The goal in conducting before and during reading phases is to not only engage the learners, but to provide the students with strategies that they can use when reading books alone. In other words, create “thinking readers”! It also demonstrates to the students, in real time, how to think and act like scientists, because scientists start off their experiments by making a hypothesis (guess) as to what may occur. They need to know if their hypothesis was correct or not correct, and then to try to figure out why. There is a saying that “scientists ask questions, engineers solve problems,” but both make hypotheses; making hypotheses is a staple occurrence in science and STEM. By asking questions of the students while reading, students learn to think critically. Asking questions also allows you as the teacher to identify student misconceptions, and it provides you with insight into their prior knowledge on the topic. Here is a helpful question grid that you can use, developed by Chuck Weiderhold.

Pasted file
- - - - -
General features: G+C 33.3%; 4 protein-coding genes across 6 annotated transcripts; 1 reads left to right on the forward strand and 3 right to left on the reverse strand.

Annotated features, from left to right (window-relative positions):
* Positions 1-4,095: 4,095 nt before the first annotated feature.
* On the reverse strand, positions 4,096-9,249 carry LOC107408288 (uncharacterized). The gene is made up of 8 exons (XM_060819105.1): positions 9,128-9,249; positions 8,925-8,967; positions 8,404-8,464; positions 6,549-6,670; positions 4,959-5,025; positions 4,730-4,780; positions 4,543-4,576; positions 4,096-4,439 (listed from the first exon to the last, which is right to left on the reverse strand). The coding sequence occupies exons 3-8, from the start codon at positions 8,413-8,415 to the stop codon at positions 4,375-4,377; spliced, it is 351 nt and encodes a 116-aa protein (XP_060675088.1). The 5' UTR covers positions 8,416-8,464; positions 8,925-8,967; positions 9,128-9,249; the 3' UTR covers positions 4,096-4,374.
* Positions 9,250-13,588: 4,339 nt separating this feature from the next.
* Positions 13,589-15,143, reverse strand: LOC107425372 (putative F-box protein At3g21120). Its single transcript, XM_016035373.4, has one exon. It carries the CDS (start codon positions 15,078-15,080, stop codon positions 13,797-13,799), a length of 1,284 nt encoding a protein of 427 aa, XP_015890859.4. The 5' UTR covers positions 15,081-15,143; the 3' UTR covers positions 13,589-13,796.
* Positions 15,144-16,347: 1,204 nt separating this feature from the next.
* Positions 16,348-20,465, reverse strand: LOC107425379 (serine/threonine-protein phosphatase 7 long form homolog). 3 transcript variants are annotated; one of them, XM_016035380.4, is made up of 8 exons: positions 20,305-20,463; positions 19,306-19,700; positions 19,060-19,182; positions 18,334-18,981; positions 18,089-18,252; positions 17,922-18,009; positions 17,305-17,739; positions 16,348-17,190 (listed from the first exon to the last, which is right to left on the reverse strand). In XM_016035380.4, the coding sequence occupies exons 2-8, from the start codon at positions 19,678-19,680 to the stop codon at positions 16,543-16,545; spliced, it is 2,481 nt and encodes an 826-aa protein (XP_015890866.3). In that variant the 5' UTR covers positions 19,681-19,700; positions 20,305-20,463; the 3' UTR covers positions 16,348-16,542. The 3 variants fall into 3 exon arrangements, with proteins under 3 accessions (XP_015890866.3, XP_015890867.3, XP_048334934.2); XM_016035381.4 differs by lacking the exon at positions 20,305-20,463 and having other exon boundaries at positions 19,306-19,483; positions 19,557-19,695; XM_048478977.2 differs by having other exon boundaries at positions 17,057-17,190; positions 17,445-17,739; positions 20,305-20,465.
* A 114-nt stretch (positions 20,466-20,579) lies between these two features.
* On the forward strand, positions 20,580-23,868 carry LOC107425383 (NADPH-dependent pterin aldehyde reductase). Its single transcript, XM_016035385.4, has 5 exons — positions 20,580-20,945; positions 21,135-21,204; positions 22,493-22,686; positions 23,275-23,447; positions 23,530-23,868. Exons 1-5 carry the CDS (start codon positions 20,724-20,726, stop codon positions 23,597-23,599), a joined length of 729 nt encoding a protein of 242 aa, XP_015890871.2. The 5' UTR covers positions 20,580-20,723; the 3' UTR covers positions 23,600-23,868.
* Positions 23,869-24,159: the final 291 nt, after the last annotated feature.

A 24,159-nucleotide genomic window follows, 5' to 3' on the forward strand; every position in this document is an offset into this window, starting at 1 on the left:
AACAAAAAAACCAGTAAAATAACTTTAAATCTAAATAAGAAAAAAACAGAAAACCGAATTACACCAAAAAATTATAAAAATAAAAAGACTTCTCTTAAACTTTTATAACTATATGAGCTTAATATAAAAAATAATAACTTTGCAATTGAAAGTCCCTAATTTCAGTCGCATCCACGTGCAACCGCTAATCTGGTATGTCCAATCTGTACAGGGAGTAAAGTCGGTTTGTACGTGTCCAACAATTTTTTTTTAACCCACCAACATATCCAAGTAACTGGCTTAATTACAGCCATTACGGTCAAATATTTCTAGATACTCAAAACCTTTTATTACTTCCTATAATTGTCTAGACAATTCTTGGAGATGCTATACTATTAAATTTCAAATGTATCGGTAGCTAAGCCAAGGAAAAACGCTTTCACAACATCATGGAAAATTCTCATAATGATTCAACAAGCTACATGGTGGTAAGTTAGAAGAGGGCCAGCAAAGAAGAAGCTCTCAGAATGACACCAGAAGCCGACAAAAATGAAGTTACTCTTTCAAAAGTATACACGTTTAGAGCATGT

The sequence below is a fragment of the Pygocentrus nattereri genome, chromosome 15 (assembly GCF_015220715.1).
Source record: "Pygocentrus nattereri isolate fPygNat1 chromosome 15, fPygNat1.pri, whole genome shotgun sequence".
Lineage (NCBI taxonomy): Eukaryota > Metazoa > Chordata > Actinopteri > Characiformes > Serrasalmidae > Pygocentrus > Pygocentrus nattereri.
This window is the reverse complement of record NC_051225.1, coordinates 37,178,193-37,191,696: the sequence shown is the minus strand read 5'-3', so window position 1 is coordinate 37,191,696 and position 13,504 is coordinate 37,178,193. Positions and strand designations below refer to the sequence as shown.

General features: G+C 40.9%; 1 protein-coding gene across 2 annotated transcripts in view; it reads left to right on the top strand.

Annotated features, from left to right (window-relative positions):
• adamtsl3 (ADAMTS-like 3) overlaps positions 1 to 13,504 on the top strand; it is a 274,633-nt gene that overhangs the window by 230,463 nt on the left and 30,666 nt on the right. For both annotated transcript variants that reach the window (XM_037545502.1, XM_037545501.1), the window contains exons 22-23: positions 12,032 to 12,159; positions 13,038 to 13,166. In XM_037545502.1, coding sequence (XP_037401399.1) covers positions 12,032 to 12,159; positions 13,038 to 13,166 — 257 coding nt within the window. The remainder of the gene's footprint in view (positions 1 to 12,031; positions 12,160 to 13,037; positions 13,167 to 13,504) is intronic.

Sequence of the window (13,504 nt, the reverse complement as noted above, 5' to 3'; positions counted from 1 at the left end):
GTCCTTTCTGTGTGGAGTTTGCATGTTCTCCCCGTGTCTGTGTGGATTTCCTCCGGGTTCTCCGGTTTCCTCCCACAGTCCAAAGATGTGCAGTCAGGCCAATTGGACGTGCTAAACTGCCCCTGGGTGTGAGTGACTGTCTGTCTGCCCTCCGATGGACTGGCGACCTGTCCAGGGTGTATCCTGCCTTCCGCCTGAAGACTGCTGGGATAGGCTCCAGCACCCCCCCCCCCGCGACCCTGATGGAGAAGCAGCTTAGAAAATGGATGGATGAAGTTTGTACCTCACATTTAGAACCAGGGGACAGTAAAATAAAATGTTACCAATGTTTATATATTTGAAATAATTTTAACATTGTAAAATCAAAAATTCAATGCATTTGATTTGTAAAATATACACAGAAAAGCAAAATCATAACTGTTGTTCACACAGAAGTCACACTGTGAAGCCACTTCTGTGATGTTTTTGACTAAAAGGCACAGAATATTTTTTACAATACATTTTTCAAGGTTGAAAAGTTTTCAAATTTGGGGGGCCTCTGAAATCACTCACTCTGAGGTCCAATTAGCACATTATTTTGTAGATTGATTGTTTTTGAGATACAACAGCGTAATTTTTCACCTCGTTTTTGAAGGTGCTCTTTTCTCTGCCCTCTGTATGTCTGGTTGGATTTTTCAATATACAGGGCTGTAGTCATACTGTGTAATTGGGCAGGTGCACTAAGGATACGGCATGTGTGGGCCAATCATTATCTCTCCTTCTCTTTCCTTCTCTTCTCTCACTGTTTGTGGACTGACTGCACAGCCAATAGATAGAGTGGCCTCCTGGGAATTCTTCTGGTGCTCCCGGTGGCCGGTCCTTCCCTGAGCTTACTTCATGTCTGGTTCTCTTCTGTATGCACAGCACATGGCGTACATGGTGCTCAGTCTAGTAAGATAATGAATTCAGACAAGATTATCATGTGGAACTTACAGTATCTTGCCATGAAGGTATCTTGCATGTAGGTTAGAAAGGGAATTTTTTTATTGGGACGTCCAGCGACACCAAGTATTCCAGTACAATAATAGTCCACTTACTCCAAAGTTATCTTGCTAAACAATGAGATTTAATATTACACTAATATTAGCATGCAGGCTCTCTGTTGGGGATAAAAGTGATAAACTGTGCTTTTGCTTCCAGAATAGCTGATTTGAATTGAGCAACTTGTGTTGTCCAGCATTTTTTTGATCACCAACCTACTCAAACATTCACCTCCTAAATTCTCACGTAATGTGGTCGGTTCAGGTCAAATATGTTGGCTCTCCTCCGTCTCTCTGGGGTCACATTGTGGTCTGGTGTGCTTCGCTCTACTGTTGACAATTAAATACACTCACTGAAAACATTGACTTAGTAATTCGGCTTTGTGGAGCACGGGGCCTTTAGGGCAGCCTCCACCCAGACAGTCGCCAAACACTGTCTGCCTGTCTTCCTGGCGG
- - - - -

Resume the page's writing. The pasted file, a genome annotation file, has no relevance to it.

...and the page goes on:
4. Read the Text Multiple Times
Reading the text multiple times is highly impactful for your EL students. Repeated reads allow the EL to hear the information more than one time, providing them with increased comprehension. As a person married to a polyglot, I had noticed way before I started working with ELs that the more I heard a topic discussed, the better I became at comprehending it, and, more importantly, the more I began to remember common words and their meanings. This same thing happens for the ELs in your class.